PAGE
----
John re: "Ang suggested that the 'direct corridor' somehow didn't apply because it only applied when boats were able to "sail directly downwind to a leeward mark". This goes to the sails, conditions, and characteristics of the boats."
What I hoped to suggest is that the words "direct corridor" be put into context of the facts of Case 75 and the surrounding paragraph, which I think I did.
The Case-writers summarize the main thrust of the cases for us.
Here is Case 75's:
When rule 18 applies, the rules of Sections A and B apply as well. When an inside overlapped right-of-way boat must gybe at a mark, she is entitled to sail her proper course until she gybes. A starboard-tack boat that changes course does not break rule 16.1 if she gives a port-tack boat adequate space to keep clear and the port-tack boat fails to take advantage of it promptly.
There is nothing above about defining the bounds of MR in a general sense. Yes .. they use "direct corridor" in the case text while describing the scenario and in making points about how the rules apply in this situation.
In Case 75, to help make the point that Sections A and B apply while rule 18 applies, (in summary) they describe how, as ROW, S is not restricted to her mark-room as long as she complied with 18.4 and 16.1. To do that, Case 75 describes what S's mark-room was in this circumstance
so that they can show that S sails outside that mark-room.
What I'm saying is, we know that in the situation of Case 75, Boat S's mark-room was
a "direct corridor".
What I am also pointing out is that Case 75 does not make a more general, sweeping statement such as, "A boat's mark-room is a direct corridor that leads directly from where it enters the zone to a position on the proper-side of the mark
. Therefore S's mark-room was .... ".
I am noticing (honestly looking at this from a new perspective) that the statement is what S's mark-room was in this circumstance.
I am also wondering (aloud for all to read) if perhaps I may have carried that "direct corridor" idea into situations which were significantly dissimilar from Case 75's facts where it was maybe less applicable.That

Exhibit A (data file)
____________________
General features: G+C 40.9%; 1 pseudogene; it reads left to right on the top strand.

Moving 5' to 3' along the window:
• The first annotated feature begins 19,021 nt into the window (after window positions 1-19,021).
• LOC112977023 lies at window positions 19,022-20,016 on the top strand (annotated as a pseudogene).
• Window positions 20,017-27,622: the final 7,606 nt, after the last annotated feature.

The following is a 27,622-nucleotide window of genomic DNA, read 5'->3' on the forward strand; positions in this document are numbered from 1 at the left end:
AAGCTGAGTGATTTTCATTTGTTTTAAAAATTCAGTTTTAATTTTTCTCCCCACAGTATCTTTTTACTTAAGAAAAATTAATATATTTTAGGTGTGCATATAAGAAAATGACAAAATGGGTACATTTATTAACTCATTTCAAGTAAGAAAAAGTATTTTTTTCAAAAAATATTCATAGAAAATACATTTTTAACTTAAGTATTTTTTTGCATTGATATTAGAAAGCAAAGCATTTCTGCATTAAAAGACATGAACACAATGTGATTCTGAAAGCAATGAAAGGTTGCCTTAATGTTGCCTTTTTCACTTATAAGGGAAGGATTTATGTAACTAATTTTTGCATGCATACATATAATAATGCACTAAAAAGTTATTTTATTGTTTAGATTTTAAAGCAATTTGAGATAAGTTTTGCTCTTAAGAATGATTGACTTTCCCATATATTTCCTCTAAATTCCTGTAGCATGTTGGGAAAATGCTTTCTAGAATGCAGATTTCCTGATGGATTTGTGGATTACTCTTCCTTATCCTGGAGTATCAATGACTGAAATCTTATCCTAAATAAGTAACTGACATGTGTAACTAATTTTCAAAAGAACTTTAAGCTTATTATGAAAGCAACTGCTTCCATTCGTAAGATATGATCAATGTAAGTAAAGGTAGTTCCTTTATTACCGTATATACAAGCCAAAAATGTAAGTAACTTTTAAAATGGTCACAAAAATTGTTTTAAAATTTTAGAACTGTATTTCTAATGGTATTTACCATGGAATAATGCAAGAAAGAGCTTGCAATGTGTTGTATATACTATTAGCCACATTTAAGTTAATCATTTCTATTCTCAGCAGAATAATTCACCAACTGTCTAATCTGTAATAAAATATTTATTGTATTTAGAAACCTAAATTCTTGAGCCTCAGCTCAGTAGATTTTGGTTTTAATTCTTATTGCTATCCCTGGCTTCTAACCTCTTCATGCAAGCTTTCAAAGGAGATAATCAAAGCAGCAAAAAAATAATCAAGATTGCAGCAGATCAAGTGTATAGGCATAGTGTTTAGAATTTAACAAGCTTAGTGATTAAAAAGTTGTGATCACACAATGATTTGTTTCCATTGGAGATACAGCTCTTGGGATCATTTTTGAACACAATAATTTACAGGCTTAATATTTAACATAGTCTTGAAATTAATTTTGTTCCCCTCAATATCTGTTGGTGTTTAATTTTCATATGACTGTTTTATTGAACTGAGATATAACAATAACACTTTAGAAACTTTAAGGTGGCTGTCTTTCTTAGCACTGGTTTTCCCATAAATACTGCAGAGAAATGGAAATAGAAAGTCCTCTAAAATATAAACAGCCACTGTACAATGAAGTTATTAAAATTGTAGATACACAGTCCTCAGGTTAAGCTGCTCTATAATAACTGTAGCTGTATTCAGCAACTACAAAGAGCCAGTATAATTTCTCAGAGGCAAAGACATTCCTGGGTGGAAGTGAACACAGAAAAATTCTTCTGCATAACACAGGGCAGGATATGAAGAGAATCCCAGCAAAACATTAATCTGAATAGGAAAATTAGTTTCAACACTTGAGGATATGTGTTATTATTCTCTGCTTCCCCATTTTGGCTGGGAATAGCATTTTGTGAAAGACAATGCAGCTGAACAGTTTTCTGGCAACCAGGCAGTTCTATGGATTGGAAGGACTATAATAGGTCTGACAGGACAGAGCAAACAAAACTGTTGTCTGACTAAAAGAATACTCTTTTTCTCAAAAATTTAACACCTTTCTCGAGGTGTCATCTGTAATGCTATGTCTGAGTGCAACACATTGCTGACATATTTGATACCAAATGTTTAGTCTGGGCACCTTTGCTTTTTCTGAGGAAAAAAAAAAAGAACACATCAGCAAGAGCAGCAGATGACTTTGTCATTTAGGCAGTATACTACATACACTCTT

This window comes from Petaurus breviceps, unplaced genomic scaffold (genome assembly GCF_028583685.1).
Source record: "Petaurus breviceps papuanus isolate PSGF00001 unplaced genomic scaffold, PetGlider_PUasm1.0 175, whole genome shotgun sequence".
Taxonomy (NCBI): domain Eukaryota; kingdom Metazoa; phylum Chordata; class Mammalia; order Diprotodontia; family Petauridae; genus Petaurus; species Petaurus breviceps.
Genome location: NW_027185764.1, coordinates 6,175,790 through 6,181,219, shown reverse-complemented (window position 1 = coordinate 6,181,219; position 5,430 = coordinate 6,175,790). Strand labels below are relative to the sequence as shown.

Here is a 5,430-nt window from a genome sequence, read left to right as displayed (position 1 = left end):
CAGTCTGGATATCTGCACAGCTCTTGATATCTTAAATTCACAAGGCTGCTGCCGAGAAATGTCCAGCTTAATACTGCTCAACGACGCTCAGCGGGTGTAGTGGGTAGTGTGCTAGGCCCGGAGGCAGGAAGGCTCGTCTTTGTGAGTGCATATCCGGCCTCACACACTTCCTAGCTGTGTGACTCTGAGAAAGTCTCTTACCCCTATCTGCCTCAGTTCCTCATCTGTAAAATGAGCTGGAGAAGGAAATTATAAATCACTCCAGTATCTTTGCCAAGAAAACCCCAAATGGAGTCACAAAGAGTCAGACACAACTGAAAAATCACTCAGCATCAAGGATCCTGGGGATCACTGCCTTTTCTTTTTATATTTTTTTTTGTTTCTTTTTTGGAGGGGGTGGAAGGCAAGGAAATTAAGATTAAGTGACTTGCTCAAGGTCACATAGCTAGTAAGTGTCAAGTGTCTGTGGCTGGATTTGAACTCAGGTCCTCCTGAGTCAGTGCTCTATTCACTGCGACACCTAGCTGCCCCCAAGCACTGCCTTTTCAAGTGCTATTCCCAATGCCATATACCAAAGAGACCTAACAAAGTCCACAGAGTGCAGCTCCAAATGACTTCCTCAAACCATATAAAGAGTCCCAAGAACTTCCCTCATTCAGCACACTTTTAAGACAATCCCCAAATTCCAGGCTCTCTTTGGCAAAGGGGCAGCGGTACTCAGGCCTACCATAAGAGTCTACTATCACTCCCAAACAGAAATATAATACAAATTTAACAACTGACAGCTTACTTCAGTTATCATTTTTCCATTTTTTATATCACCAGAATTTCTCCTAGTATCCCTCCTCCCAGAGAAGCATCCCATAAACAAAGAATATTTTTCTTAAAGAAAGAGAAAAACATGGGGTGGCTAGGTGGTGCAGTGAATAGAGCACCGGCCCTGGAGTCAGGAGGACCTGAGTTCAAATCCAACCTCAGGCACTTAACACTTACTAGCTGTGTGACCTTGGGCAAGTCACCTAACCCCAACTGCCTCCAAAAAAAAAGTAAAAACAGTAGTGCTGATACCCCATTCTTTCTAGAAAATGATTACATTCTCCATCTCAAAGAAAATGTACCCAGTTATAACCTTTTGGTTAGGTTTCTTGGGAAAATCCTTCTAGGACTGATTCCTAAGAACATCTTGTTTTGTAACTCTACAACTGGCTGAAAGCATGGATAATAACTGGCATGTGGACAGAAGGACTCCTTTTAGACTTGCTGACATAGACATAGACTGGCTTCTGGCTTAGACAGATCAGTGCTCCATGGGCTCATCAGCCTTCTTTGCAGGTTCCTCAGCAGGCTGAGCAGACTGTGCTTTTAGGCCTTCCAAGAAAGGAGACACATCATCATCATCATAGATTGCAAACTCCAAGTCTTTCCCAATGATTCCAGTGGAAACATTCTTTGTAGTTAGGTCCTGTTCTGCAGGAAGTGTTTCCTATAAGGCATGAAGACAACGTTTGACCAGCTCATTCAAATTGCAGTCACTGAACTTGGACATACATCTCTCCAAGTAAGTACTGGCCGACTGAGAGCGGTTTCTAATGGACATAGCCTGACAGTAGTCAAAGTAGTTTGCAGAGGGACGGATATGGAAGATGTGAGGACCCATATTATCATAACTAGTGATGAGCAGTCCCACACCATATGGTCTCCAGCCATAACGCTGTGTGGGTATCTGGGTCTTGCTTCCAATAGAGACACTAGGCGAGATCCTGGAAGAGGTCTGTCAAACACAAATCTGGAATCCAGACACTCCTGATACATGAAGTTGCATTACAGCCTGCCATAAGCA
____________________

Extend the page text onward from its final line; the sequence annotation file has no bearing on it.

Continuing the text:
is what I'm trying
... and speaking of cases that are specifically focused on defining this space ...
Let's look at Case 118
which actually is
focused on interpreting what mark-room is.
Case 118's summary:
In the definition Mark-Room, the phrase “room to sail to the mark” means space to sail promptly in a seamanlike way to a position close to, and on the required side of, the mark.
Here, Case 118 introduces the term "promptly" directly into the summary of it's key point (and the description). Is an asym boat forced to DDW with a collapsed spin going to sail "... promptly in a seamanlike way to a position close to, and on the required side of, the mark."?
Maybe .. maybe not. It depends.
So, is Case 75's "direct corridor" description of S’s MR in conflict with Case 118's "sail promptly to"?
No, I don't think so when we apply Case 118's description of what ‘room to sail to the mark’ “means” on Case 75's description of what Boat S's mark-room was in Case 75’s specific circumstance. Both boats were sailing directly down wind prior to reaching the zone. Continuing in that direct corridor puts S promptly close to the mark on its proper side.
Now .. back to the OP drawing. Is Green sailing promptly in a seamanlike way to be close to and on the proper side of the mark?
I think she arguably is. Green puts forth the case that sailing the VMG course she did put her in the position close to the mark faster than if she headed lower earlier.
Isn't that “sailing promptly”?